Good News, Bad News by Maggie Groff
Author: Maggie Groff
Copyright Year: 2013
Review By: Sue Turnbull
Intrepid investigative journalist Scout Davis has given herself a holiday, but when Hermione Longfellow accosts her in the supermarket, she stops to listen.
Most people in Byron Bay are aware of the eccentric Anemone sisters. Always dressed in black, they rarely leave their home nestled in the hills – but Scout is sure that the drinking of chicken blood is just idle gossip. When Hermione asks Scout to track down her sister Nemony’s AWOL husband, believed to have died at sea thirty years ago but recently popped up again on the Great Barrier Reef, Scout jumps at the opportunity.
Another source of intrigue falls close to home when Scout’s sister Harper despairs over her husband’s odd behaviour. And as if that wasn’t enough, Scout’s journalist boyfriend is finally coming home from Afghanistan. Trouble is, Scout thinks she may be falling in love with irresistible local cop Rafe – who coincidentally is also Toby’s best friend…
Delightfully witty and addictively fast-paced, this is the second hilarious outing for unforgettable sleuth Scout Davis.
How do you like your crime? Dark and broody or cheerful and chirpy?
If the latter, then Maggie Groff may have concocted just the right genre cocktail for you. Here’s the recipe: take two parts spunky female heroine of a ‘certain’ age (with or without a cat) who is still up for ‘it’ whatever ‘it’ might involve. Add one part ‘quirky’ regional setting studded with charming and eccentric odd balls. Finish with twist of plot and a dash of peril and serve in the bath, on the beach or any place where entertaining reading matter is required.
Good News Bad News is the sequel to Mad Men, Bad Girls and the Guerilla Knitters Institute which introduced us to diabetic investigative journalist Scout Davis, Chairman Meow, her Russian Blue feline, and a walk-on cast of extras including a squad of unlikely guerrilla knitters. Once again, the latter out-do themselves with an inspired but sadly incidental yarn-bombing manoeuvre during the course of Scout’s latest sleuthing adventure.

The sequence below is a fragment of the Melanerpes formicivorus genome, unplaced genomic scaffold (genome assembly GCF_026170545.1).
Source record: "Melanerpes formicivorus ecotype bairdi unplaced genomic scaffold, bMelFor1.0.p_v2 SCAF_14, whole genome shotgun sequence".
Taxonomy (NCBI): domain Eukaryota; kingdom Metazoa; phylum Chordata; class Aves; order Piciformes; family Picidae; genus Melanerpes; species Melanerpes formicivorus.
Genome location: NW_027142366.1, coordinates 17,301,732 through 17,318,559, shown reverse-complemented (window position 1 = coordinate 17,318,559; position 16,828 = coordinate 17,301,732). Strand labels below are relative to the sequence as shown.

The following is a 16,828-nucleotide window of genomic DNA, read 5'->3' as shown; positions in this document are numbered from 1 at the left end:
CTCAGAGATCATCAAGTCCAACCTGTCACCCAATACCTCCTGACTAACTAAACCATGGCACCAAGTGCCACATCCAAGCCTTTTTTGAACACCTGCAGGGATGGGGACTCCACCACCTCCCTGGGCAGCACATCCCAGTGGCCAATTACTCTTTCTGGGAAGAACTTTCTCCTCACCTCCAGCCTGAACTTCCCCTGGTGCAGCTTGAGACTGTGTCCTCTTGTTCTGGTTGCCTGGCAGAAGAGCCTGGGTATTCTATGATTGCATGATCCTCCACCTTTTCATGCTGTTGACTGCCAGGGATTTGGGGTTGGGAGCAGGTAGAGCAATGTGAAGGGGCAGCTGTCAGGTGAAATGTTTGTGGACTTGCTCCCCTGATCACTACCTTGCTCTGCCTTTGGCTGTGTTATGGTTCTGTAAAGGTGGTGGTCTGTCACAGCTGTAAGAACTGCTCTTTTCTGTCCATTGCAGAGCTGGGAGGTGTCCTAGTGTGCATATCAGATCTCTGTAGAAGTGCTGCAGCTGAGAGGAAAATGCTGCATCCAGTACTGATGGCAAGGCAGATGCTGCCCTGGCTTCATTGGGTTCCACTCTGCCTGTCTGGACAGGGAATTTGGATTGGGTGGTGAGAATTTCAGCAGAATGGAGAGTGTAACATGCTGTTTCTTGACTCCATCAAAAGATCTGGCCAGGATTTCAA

Scout’s major preoccupation (apart from dealing with sister Harper’s marital crisis, that is) involves the three ‘Anemone’ sisters, as they have been nick-named by the locals. Hermione, Amelia and Nemony dwell in the Byron Bay hinterland, wear black clothes and, according to local legend, drink chickens’ blood as they go about their nefarious business of seeking retributive justice for minor injustices using spells. The truth, as Scout finds out when she is approached by the intimidating Hermione in the local supermarket, is both more banal and more intriguing than local superstition might ever have supposed.
On the domestic front, Scout, in post Janet Evanovitch rom-com crime mode, is transitioning between lovers; the largely absent Reuters journalist boyfriend who comes home and the impossibly attractive stud of a local cop with whom the sex is the stuff of fantasy. Fortunately Groff has the nous not only to draw a veil over the ‘brilliant’ sex, but also to (temporarily?) pull the plug on Scout’s erotic dalliances. It’s hard to like a heroine who is having too much of a good time.
What is likeable is Groff’s amusing way with words. As narrator, Scout comes across as the kind of witty and perceptive friend with whom one might like to share a few cocktails after a tough week. And I bet Cass Tuplin, the proprietor of Rusty Bore’s only take away joint, would be up for a couple of drinks too given what she’s had to deal with recently.
A version of this review first appeared in the Sydney Morning Herald.